Thursday, February 12, 2015

Zach Braff stirs the pot on Twitter

Former Scrubs actor turned director and producer Zach Braff took flak from many on Twitter after singer, songwriter and fashion designer Pharrell took to the Grammy stage last Sunday.

In Braff's opinion, Pharrell's bellboy-like attire seemed eerily similar to that of Braff's animated alter ego of a flying monkey in Oz The Great and Powerful, which hit theatres in 2013.

While some of Braff's fans attempted to defend the actor's tweet, in the wake of Charlie Hebdo and increased scrutiny on free speech, the Twittersphere erupted over the glib comment, which was taken as both an intentional and unintentional racist remark.



Looking at Pharrell's performance garb, would you have commented any differently?

The Kutchers are all-in when caring for Wyatt

While many in Hollywood have often opted to hire nannies to care for their celebrity newborns while they work long hours in studio or on set, the standard practice seems to be making a 180 among parental newbies like Ashton Kutcher and it-girl Mila Kunis.

Kutcher told talk show host Ellen DeGeneres in December the two had decided to go nanny-free (at least for now), choosing to care for their now-four-month-old daughter Wyatt strictly on their own.

“We just want to know our kid,” said Kutcher, quite pleased that he has the freedom to choose. “We want to be the people that know what to do when the baby’s crying to make the baby not cry anymore. We want to know, like, when she makes a little face or something, we want to be emotionally in touch with her. And I think the only way to do that is by being the one who’s there.”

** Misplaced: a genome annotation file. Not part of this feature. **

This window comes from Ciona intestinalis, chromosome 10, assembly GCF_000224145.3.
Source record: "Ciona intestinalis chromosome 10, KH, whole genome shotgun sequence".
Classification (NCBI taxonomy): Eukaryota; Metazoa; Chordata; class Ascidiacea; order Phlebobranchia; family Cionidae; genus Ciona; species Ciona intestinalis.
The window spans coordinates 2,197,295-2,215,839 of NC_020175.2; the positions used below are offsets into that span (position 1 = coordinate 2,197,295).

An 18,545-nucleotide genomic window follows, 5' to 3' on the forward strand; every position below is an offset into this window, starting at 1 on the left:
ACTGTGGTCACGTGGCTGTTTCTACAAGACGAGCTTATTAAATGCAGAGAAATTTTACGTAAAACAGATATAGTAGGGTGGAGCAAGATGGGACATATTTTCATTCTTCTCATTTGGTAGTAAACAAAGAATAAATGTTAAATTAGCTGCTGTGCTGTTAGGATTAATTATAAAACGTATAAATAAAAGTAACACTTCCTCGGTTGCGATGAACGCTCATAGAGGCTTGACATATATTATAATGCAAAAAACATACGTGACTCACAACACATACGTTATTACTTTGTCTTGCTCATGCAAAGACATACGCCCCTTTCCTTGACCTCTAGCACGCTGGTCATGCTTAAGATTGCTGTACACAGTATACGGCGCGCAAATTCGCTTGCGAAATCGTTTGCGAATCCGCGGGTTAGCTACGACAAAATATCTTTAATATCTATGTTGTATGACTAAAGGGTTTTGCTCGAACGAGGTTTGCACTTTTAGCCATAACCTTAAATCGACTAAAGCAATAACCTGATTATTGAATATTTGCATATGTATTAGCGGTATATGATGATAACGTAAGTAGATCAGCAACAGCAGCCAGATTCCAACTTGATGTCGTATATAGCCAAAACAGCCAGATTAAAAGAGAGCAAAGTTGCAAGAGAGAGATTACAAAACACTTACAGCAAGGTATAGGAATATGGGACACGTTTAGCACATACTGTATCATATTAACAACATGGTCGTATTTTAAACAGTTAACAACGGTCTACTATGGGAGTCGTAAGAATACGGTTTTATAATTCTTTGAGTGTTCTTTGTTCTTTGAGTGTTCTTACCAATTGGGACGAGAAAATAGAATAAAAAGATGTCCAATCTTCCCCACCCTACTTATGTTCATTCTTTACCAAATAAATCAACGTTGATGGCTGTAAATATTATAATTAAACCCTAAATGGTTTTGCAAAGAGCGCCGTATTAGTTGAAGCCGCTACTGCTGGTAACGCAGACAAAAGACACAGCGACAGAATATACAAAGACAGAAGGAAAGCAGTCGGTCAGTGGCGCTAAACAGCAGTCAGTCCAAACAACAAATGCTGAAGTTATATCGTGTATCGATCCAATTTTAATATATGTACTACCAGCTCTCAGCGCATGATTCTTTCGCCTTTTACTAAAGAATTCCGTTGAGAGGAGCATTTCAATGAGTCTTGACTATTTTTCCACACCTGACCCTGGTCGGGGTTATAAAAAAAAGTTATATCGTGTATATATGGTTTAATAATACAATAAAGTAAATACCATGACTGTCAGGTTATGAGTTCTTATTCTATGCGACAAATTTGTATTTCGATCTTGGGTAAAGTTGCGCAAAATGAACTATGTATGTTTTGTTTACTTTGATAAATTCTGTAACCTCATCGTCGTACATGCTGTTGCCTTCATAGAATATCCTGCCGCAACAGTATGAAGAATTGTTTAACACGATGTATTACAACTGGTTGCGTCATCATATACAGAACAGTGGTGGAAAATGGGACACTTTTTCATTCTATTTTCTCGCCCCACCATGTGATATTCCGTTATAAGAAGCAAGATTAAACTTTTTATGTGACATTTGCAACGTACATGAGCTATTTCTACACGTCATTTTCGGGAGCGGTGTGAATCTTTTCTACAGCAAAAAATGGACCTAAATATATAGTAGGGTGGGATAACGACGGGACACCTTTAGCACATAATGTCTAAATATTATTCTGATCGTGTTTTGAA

For those who have watched his character Walden Schmidt on the CBS hit comedy Two and a Half Men, which is coming to an end of its run in two weeks, life either seems to be imitating art or vice versa: the character just adopted a young boy.

Thursday, February 5, 2015

Israeli start-up Glide makes a splash at CES 2015

Like the Canadian International Auto Show, which rolls into Toronto next week from Feb. 13 to 22 and whose attendance rises each year, the Consumer Electronics Show (CES) in Las Vegas last month drew more than 100,000 people.

Those who flock to the show are treated to amazing technological concepts by companies seeking distribution and additional funding sources to bring their innovations to market.

Israeli start-up and app-maker Glide believes it is at the forefront of replacing texting as the most popular form of instant messaging. While Samsung and Apple vie for dominance and wide adoption of their wearable technology, Glide founder and CTO Jonathan Caras' prototype Shenzen smart watch is showing off what could be the next big thing.

The application, available on Apple's IOS and Google's Android operating systems, differs from current industry leaders WhatsApp and iMessage by streaming videos to the intended recipients the moment recording begins. Video messages sent using iMessage and WhatsApp require uploads to a server and downloads that take much longer to process. Even Skype and FaceTime are burdensome in Caras' mind in terms of time commitment.



With Glide, all video is stored in the cloud, which means your device's memory is left uncluttered and the recordings are easily shareable en masse.

The company, founded three years ago, reports having more than 10 million U.S. users who have sent more than 500 million videos. While much of the technology world is scrutinizing the need for increased privacy measures and usage guidelines for photo, video and social applications, there are presently no restrictions on Glide. Anything can be transmitted via the app, something the company will likely have to refine before it can truly go mainstream.